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Nuclear Science and Technology Assist Sustainable Development, IAEA Director General Tells United Nations General Assembly


IAEA Director General Yukiya Amano delivering his statement at the 71st Regular Session of the United Nations General Assembly in New York, USA.  (Photo: Rick Bajornas/UN Photo)

In his annual address to the United Nations General Assembly on Monday, IAEA Director General Yukiya Amano provided an overview of the IAEA’s work not just in the past year, but in the six decades since it was founded.

Noting that the Agency had begun celebrating its 60th anniversary this year, he said it had grown from 26 countries which ratified the IAEA Statute in 1957 into an organisation with 168 Member States that spans the globe.

“Our mission is Atoms for Peace and Development and our membership continues to grow,” he added.

In the past six decades, the Agency has dealt with some of the most critical issues on the international agenda, including nuclear verification in Iraq, Iran and the Democratic People’s Republic of Korea.

It has also helped to make peaceful nuclear science and technology available to developing countries in support of sustainable development.

“Today, the Agency is active in helping countries to achieve the Sustainable Development Goals, including those concerning poverty and hunger, human health, energy, climate change and the protection of the oceans,” Mr Amano said.

More than 48,000 scientists and engineers from developing countries have received training through the IAEA technical cooperation programme since 1958.

In recent years, the Agency has demonstrated its ability to respond quickly to crises such as outbreaks of the Ebola and Zika viruses.

Supporting cancer control programmes in developing countries is a high priority for the IAEA and real progress had been made, especially in Africa. “But the needs remain great and the Agency will maintain its focus on cancer control,” Mr Amano said.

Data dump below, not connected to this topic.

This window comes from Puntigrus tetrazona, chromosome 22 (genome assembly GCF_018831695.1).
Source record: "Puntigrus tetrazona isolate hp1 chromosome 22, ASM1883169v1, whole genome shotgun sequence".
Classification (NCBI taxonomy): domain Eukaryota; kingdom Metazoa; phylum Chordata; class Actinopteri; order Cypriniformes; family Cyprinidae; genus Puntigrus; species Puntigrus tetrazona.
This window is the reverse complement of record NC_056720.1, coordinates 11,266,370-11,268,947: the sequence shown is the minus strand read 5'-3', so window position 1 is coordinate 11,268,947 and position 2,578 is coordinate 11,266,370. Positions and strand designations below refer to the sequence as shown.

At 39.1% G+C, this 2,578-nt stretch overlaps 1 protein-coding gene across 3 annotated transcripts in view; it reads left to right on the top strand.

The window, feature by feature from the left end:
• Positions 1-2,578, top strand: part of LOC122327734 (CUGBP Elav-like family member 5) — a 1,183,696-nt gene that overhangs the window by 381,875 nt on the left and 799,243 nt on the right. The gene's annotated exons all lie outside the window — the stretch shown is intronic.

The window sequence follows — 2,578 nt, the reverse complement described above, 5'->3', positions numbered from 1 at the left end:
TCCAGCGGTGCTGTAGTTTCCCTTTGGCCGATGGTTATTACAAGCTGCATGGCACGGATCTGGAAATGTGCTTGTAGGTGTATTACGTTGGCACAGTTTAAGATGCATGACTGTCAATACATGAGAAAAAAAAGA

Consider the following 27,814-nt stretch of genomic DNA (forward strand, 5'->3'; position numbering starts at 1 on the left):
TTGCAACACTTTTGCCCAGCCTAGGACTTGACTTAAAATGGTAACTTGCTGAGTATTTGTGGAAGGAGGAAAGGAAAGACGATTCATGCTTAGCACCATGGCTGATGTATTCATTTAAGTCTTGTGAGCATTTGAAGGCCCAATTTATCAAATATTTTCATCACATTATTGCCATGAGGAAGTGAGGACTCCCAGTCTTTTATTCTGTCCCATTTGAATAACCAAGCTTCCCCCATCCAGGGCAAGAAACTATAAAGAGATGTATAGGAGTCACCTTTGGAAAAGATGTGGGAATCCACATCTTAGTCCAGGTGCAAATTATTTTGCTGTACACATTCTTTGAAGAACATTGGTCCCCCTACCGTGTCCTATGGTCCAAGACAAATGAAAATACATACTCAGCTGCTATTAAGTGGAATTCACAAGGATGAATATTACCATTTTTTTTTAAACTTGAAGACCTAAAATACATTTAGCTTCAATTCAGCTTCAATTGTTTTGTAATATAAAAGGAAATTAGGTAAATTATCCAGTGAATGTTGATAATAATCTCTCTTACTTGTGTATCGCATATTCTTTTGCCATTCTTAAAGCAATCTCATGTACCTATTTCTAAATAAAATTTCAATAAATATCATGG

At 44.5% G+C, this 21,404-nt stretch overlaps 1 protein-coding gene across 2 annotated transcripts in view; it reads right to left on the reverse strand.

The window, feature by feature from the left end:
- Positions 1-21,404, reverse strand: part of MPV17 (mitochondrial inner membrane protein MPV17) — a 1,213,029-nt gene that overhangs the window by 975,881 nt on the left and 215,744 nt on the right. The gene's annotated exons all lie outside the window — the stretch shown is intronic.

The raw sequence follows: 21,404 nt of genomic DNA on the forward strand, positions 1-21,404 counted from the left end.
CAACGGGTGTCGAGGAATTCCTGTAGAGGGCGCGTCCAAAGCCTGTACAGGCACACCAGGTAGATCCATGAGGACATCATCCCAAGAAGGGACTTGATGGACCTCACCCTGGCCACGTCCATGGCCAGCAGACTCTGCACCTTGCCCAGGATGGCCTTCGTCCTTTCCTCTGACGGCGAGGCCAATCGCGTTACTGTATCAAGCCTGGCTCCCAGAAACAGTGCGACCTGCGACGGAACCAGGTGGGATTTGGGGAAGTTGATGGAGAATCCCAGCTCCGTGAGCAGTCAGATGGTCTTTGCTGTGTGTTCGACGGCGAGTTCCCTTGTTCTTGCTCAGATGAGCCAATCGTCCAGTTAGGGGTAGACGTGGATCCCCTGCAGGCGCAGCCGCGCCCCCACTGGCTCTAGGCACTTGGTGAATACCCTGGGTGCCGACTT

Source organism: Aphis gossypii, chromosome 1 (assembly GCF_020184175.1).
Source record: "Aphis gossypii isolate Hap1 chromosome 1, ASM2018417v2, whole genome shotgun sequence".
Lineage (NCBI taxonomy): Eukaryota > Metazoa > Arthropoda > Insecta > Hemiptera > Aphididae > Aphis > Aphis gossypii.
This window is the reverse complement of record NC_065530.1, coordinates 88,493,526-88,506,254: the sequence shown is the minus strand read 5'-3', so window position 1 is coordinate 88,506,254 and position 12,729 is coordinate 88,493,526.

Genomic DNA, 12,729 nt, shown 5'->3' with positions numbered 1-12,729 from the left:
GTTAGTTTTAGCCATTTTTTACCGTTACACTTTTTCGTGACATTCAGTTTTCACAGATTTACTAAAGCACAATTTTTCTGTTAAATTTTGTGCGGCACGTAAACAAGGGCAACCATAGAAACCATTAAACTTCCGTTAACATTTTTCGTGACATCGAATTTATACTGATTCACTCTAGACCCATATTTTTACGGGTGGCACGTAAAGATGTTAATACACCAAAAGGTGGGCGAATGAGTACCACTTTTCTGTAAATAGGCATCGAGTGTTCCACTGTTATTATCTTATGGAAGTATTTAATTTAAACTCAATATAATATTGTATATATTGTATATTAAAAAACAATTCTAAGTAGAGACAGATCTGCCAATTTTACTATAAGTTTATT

The IAEA is participating in the United Nations Joint Global Programme on Cervical Cancer Prevention and Control, which aims to reduce cervical cancer mortality in participating countries by 25% by 2025.

Mr Amano reported on the progress made in the modernisation of the IAEA nuclear applications laboratories near Vienna. Construction has started on the first of two new buildings. It will house the Insect Pest Control Laboratory.

Nuclear energy

Mr Amano said nuclear power could make a significant contribution to the reduction of greenhouse gas emissions and improve energy security. Around 30 developing countries are considering introducing nuclear power, he said.

IAEA experts had participated in the UN Climate Change Conference COP22 in Marrakech, Morocco, last month. They highlighted the benefits of nuclear power in reducing greenhouse gases and the use of nuclear and isotopic techniques in tackling environmental challenges such as soil erosion, pollution and deteriorating water quality.

Nuclear safety and security

Mr Amano informed the General Assembly that the Agency was paying increased attention to issues such as the safety of radioactive sources used in industry, health care and other non-power applications. “There is widespread recognition that the world can never be complacent about nuclear safety and that a robust safety culture must be maintained everywhere,” he said.

The second IAEA International Conference on Nuclear Security took place at ministerial level in Vienna earlier this month. “The Ministerial Declaration which they adopted welcomed the positive impact of the IAEA’s increasing nuclear security efforts,” the Director General said.

Highlighting the entry into force of a key nuclear security instrument in May this year — the Amendment to the Convention on the Physical Protection of Nuclear Material (CPPNM) — 11 years after it was adopted, he encouraged all countries to adhere to the Convention and its Amendment.

Nuclear verification

Mr Amano informed the General Assembly that the IAEA implements safeguards in 181 States, 174 of which have Comprehensive Safeguards Agreements in force.

He encouraged all countries to implement the additional protocol, “a powerful verification tool that gives the Agency greater access to information and locations. ” The number of countries with additional protocols in force has risen to 129 today from 93 in 2009, he added.

Mr Amano noted that the Agency had worked from 2003 onwards to verify Iran’s nuclear programme. “Our work was indispensable in paving the way for the diplomatic breakthrough achieved last year in the form of the Joint Comprehensive Plan of Action,” he said.

The IAEA was now verifying and monitoring Iran’s implementation of its nuclear-related commitments under the JCPOA, work which would continue for many years.

“In order for this agreement to be successful, full implementation by Iran of its nuclear-related commitments is essential,” the Director General added.

Mr Amano reiterated his serious concern about the nuclear programme of the Democratic People’s Republic of Korea, which had conducted two more nuclear tests this year.

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